“I was ahead of my time and no one except other potters was interested [in Shino]. I needed to sell enough to make a living (no spouse, no “good” divorce, no trust fund… I had to support myself) and Malcolm didn’t have to, so he was able to keep making Shinos even though he couldn’t sell enough at first to even support a studio. Later, when he developed the carbon trapping he could sell a lot more at much higher prices. But he was never dependent on his pottery sales to support himself and so he had the freedom to make the pots he wanted to make.”
The path taken by Malcolm Davis from the early point of producing Shino glazed porcelain wares and onward to his own unique discovery is all good history, and all to the agreement of Fina herself. The match in style that typified both artists at one time is also good history, and offers a unique view into the mindset and gregarious nature of potters who openly share information with fellow potters so that they may reach new heights.
When looking at Malcolm Davis’ career, Fina proudly recognizes her input, and humbly acknowledges the full scope of his career, “I don’t take credit, except as one of his early influences, for the wonderful pots he made in his prime.”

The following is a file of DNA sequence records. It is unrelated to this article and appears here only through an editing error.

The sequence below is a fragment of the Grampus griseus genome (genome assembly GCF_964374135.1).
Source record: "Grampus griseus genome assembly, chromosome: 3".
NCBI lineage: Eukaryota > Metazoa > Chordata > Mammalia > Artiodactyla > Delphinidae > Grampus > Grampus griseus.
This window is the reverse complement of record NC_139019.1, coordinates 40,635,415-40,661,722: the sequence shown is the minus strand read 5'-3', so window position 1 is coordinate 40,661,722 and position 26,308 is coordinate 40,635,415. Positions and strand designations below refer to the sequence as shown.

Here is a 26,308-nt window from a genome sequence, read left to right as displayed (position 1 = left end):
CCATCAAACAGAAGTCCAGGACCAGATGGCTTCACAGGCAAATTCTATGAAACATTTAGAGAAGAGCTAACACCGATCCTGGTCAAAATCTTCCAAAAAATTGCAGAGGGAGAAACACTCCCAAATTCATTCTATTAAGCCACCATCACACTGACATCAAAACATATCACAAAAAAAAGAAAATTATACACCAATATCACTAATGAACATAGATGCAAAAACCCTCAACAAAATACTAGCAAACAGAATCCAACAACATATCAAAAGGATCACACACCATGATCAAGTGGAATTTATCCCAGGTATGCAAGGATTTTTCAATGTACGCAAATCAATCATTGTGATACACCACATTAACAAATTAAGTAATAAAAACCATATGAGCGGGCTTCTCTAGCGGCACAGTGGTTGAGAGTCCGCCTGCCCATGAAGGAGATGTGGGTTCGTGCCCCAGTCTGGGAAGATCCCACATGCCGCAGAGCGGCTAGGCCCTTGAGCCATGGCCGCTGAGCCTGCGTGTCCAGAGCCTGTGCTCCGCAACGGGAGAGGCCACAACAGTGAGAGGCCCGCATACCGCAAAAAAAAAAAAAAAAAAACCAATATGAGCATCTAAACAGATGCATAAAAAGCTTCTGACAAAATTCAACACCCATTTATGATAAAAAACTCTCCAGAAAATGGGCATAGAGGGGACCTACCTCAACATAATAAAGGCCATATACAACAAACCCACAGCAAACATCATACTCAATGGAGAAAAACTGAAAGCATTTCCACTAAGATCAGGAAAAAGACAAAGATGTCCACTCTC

And the feeling of admiration was mutual.
In 2010, SPA arrived at Old Church to cover the annual event, and also to grab an opportunity to meet Angela Fina. Due to health reasons, Fina wasn’t in attendance, but Davis, who wasn’t exhibiting that year, was present. Acting as an unofficial representative for Fina, I saw, firsthand, his appreciation and respect for Angela Fina as both woman and potter. I asked Davis his opinion regarding Fina’s career accomplishments – mind you, I didn’t know of the full scope of their friendship – only to receive a 30 minute discourse on Fina’s forms, glazes and impeccable knowledge as a technician. In retrospect, I see that the discussion was also Davis paying high-homage to his good friend Angela, and today, I have a new and deeper appreciation for that cherished conversation, and for Malcolm Davis himself.
c. 2012 — StudioPotterArchive
Vintage images of Angela Fina and her work used with permission by Angela Fina, c 2012.
The Potters’ Guild of New Jersey’s fall exhibit and sale, held at the Community Presbyterian Church Community Center, offered a visual bounty for the residents of Mountainside, potters and pottery aficionados alike on the weekend of November 12 and 13, 2011.
Studio Potter Archive was honored to cover the event and had a ball connecting with the assemblage of gifted potters and fellow enthusiasts.